S Short year
begins on the first day of the year and ends of the day preceding the termination date
C short year
begins on the day of termination and continues through the last day of the corps tax year
New election following termination
a corp that revokes its S election must wait 5 years before it can elect S corp again
Natural business year
when a business has nonpeak and peak periods of business, the natural business year is considered to end at, or soon after, the close of the peak business period.
Ownership tax year
the same tax year used by shareholders owning more than 50% of the corp's outstanding stock
Separately stated items
Net ST and LT capital gains and losses
Sec 1231 gains and losses
Unrecaptured Sec 1250 gains
Sec 179 expense
Dividends and interest income
Taxes paid or accrued to foreign country
Investment income and expenses
Deductions that cannot be claimed
- dividends-recieved deduction
- us production deduction
- charitable contributions, oil and gas, NOL carrybacks and carryfowards)
Excess net passive income tax
applies when an S corp has passive investment income for the tax year that exceeds 25% of its gross receipts and, at the close of the tax year, the S corp has Subchapter E and P.
Excess net passive income calculation
Net passive income x (passive income - 25% of gross receipts including passive income) / (passive investment income)
The excess net passive income is then multiplied by 35%
Built in gains tax
applies to any income or gain the corp would have included in gross income while a C corp, had the corp used the accrual method of accounting and that the corp reports during the ten-year period begining on the date of S election
any deductions or losses the corp would have deducted while a c corp has the corp used the accrual method of accounting and that the corp reports during the ten-year periood begining on the date the S election took effect.
Built-in gains include
the differences between FMVs and adjusted bases of assets held at the time the S election takes effect.
Sec 1374 tax determination
1. Determine the corps net recognized built-in gain for the tax year
2. Reduce the net recognized built-in gain from step 1 by any NOL or capital loss carryovers from prior C corp tax years
3. Compute a tentative tax by multiplying the amount determined in step 2 by 35%
4. Reduce the tax determined in Step 3 by the general business credit and minimum tax credits carryovers from any prior C corp tax years
Net recognized built in gains tax limitation
the smaller of:
- the excess of (1) the net unrealized built-in gain over (2) the total net recognized built-in gain for prior years begining in the ten-year period
- the S corps taxable income as if it were a C corp but with no dividends-received deduction or NOL deduction allowed
the excess of the inventory's basis under FIFO over its basis under LIFO at the close of the final C corp tax year.
Shareholder loss limitations
limited to the sume of the adjusted basis for their S corp stock plus the adjusted basis of any idebtedness owed directly by the s corp to the shareholder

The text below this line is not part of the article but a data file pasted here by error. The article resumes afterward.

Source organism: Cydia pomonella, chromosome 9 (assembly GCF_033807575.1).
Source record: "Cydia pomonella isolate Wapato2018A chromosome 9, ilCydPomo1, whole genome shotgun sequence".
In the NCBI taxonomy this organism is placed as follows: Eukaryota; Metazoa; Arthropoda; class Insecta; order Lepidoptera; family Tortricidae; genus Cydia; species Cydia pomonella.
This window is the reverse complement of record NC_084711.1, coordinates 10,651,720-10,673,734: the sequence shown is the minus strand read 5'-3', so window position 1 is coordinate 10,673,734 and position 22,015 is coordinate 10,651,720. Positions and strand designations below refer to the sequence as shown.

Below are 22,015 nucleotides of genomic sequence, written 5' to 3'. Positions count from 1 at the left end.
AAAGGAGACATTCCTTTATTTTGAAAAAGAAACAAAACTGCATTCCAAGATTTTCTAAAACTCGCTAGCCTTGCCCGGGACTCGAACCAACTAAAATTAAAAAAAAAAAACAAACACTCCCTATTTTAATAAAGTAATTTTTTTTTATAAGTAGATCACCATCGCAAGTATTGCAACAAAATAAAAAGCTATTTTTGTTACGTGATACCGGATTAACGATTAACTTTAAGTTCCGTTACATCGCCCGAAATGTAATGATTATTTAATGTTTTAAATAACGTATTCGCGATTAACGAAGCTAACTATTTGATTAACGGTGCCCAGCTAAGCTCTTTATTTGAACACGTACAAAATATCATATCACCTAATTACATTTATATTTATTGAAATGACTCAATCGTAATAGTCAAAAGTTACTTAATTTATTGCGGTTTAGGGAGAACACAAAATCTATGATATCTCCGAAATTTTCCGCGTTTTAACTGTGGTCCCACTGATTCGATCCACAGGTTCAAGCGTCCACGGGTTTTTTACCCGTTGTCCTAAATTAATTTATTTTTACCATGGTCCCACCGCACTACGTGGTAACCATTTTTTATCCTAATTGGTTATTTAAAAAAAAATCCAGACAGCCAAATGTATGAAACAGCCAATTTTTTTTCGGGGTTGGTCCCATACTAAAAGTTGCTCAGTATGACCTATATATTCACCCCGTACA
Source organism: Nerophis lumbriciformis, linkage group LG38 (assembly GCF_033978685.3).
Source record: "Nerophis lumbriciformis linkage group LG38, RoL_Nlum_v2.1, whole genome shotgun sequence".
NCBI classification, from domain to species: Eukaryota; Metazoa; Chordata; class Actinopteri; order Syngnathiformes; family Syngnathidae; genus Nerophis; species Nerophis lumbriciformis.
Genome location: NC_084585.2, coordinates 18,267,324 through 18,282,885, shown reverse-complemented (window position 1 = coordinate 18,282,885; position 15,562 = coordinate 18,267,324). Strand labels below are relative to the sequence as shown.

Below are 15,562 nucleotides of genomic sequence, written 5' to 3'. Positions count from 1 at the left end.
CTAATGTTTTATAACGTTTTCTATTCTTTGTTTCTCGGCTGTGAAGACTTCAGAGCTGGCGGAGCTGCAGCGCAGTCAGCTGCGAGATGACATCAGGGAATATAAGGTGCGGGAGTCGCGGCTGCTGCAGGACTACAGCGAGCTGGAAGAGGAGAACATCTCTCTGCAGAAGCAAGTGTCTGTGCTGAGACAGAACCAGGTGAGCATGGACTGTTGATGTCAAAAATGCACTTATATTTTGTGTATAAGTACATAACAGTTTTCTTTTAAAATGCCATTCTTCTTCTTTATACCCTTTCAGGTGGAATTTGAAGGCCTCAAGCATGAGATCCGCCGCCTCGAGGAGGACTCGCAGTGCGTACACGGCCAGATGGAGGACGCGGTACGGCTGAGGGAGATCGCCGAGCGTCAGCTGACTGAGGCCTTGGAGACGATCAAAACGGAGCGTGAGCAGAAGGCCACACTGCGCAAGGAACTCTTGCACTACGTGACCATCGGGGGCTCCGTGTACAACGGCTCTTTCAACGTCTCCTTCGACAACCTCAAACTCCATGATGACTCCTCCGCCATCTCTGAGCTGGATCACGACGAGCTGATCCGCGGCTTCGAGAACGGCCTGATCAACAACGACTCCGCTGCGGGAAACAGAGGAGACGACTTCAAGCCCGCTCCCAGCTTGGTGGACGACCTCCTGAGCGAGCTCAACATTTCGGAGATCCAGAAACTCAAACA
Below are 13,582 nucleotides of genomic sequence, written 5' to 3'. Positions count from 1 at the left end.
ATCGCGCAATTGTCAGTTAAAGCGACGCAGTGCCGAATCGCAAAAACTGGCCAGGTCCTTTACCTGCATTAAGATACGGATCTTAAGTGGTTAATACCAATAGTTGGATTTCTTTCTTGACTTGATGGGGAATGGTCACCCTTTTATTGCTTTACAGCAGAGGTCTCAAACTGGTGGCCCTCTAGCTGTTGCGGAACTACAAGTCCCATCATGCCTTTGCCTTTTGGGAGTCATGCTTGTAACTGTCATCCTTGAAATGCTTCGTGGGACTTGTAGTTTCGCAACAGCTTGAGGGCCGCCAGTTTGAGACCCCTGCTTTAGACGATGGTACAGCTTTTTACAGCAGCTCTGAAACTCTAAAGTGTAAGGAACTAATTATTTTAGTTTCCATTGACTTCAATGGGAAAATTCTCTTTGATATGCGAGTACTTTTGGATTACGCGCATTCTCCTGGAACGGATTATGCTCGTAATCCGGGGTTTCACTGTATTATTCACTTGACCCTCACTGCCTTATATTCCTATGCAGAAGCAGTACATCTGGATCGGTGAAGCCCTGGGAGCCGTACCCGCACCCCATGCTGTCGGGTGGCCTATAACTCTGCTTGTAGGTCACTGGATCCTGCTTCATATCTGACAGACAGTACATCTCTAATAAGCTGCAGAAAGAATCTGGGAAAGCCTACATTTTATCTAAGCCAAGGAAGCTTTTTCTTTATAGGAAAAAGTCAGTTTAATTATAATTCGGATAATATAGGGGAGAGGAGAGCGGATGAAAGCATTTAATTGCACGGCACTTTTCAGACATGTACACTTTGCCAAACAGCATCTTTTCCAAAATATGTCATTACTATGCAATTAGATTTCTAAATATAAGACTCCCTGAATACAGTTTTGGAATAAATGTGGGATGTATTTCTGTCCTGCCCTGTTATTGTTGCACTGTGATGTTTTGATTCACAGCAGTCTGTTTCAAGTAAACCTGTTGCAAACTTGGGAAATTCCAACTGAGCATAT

Determining the stock basis limitation for losses
- increase stock basis for any capital contributions during the year
- increase stock basis for ordinary income and separately stated income or gain items
- decrease basis for distributions not included in the shareholders income
- decrease basis for nondeductible, noncapital expenditures
Loss deduction carryover in transfers of stock
carryover loss does not transfer to the new shareholder unless the transfer is made to a spouse or former spouse
a shareholder can deduct a loss from an S corp activity only to the extent the shareholder is at risk in the S corps activity at year end
Passive activity limitation rules
losses and credits from a passive activity offset income earned from that passive activity or other passive activities in the same or subsequent tax year. An S corp shareholder must personally meet the material participation standard for an activity to avoid the passive activity limitation.
Hobby loss rules
limit deductions to the activity's gross income unless the S corp can establish that it is engaged in the activity for profit
a court decision that becomes final, a closing agreement entered into, a final disposition of a refund claim by the IRS, or an agreement between the corp and the IRS that the corp failed to qualify as an S corp
Basis adjustment to S corp Stock
Begin with initial investment
Plus: additional capital contributions made during the year
- allocable share of ordinary income
- allocable share of separately stated income and gain items
- distributions excluded from the shareholders gross income
- allocable share of any expense not deductible in determining ordinary income and not chargeable to the capital acct
- Allocable share of ordinary loss
- allocable share of separately stated loss and deduction items
AAA balance at the beginning of the year
- ordinary income
- separately stated income and gain items
- Distributions made from AAA
- Ordinary loss
- separately stated loss and deduction items
- expenses not deductible in determining ordinary income and not chargeable to the capital account
Transactions involving related parties
deny a payor a deduction for an expense paid to a related payee when a mismatching of the expense and income items occurs because of differences in account methods